This last group – shadow-IT users and developers – remain the most skeptical about the need for meta-governance, or any form of governance at all. Many are fiercely protective of their supposed ‘independence’, and fearful or dismissive of anything that resembles ‘control by outsiders’ or of “anything that might slow us down”. However, they do – if grudgingly – accept the need for some form of governance for data or processes that become business-critical to others: this may be a key point of leverage to engage them in meta-governance in the future.

With these results in hand, we move on to the wrap-up phase of the architecture-cycle.

Phase 5: Performance, ‘Success’

In this phase, we should:

  • finalise the architecture response to the initial business-question
  • identify business-benefits from the work undertaken
  • identify and set up to act on any lessons-learned
  • identify further business-questions that need to be resolved, and probable business-sponsors for architecture-work on those questions in potential future architecture-cycles

For practical purposes, we would probably guide this phase with another item from the Tetradian toolkit, xAAR or ‘Extended After Action Review’:

On the CIO’s initial business-question of “Should our IT-organisation adopt Gartner’s Bimodal-IT?”, the architectural-response is a clear and unequivocal ‘No‘. The evidence available both from beyond and within the organisation indicates that the concept of ‘Bimodal-IT’, and the parallel ‘Bimodal Supply-Chain-Management’, is at best overly-simplistic, and almost certainly fatally flawed. Our firm architectural recommendation about ‘Bimodal-IT’ is – to use an old-fashioned phrase – “do not touch it with a bargepole”…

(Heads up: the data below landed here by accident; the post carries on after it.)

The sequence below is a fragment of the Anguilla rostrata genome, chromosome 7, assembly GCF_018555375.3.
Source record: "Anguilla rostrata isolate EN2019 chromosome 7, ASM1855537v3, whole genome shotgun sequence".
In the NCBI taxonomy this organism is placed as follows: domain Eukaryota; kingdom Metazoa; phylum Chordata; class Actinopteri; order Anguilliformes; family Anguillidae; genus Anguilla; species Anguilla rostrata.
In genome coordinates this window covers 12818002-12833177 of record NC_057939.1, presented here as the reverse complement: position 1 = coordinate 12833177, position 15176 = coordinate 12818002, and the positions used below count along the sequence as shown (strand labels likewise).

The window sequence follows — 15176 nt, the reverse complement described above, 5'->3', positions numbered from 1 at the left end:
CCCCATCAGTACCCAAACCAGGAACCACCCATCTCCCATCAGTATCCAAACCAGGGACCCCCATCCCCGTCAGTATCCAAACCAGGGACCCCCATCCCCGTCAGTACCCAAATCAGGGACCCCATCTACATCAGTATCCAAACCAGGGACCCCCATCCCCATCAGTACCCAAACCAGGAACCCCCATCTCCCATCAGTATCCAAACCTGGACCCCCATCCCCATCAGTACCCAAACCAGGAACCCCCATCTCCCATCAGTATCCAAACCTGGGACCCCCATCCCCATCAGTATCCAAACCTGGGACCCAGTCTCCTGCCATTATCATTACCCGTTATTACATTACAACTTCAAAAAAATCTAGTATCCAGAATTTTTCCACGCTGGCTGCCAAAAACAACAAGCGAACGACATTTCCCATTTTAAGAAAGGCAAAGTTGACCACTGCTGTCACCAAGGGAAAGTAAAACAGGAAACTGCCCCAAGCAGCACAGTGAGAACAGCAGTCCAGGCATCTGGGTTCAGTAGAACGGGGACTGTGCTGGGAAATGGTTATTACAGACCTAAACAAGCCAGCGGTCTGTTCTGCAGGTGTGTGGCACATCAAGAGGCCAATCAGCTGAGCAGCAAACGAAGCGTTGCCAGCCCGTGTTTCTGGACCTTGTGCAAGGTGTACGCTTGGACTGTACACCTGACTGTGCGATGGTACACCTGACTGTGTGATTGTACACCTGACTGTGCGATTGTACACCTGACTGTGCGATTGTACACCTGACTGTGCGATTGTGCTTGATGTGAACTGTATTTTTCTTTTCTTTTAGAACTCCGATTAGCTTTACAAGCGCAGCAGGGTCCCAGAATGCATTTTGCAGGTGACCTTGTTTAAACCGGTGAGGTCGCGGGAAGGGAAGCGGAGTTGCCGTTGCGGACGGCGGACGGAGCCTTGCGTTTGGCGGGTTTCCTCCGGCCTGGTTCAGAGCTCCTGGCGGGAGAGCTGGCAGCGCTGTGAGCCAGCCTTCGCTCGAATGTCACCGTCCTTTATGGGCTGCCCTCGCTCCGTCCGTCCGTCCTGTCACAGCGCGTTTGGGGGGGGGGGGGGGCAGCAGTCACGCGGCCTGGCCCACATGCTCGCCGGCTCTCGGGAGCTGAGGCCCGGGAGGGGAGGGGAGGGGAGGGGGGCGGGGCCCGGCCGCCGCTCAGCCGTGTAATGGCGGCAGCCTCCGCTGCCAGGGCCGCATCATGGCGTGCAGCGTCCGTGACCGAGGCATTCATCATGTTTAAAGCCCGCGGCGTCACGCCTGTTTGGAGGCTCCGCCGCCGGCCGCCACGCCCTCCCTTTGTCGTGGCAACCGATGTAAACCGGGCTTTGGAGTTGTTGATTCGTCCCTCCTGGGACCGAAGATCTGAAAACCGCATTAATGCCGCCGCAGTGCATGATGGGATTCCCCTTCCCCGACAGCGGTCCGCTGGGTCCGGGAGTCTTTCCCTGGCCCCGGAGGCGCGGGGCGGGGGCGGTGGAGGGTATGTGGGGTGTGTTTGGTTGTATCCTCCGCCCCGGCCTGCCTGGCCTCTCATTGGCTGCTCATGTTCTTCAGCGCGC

(And yes, worrying questions perhaps do need to be asked as to why a concept that’s so long been known to be so dysfunctional should now be so actively promoted by a reputable consultancy and others. Some observers are openly cynical – such as Simon Wardley, who wryly Tweeted, “It’s a great wheeze for consultants, they’ll flog you a bimodal transformation and in 4-5 years they’ll flog you a trimodal one to fix it.” Fortunately for us, however, such questions are mostly beyond the scope of enterprise-architecture itself…)

We also answer the CIO’s derived business-questions that we uncovered during the Purpose phase – better balance, faster time-to-market, and better management of shadow-IT – by identifying that a more nuanced form of meta-governance than Gartner’s ‘Bimodal-IT’ would be able to address and resolve all of those concerns.

The direct business-benefit is mostly negative, more in terms of what doesn’t now happen rather than what does – namely that the CIO does not commit her IT-organisation to a very expensive, very disruptive restructure that would be all but guaranteed to collapse into acrimonious failure over the medium to longer term.

The indirect business-benefit is that there is now a clear path to define and develop a form of meta-governance that more closely supports the organisation’s needs – the whole organisation, not just the IT-domain. This can be done mostly in-house, by existing governance-related staff, with little to no need for external consultants – again representing considerable cost-avoidance, in many senses of ‘cost’.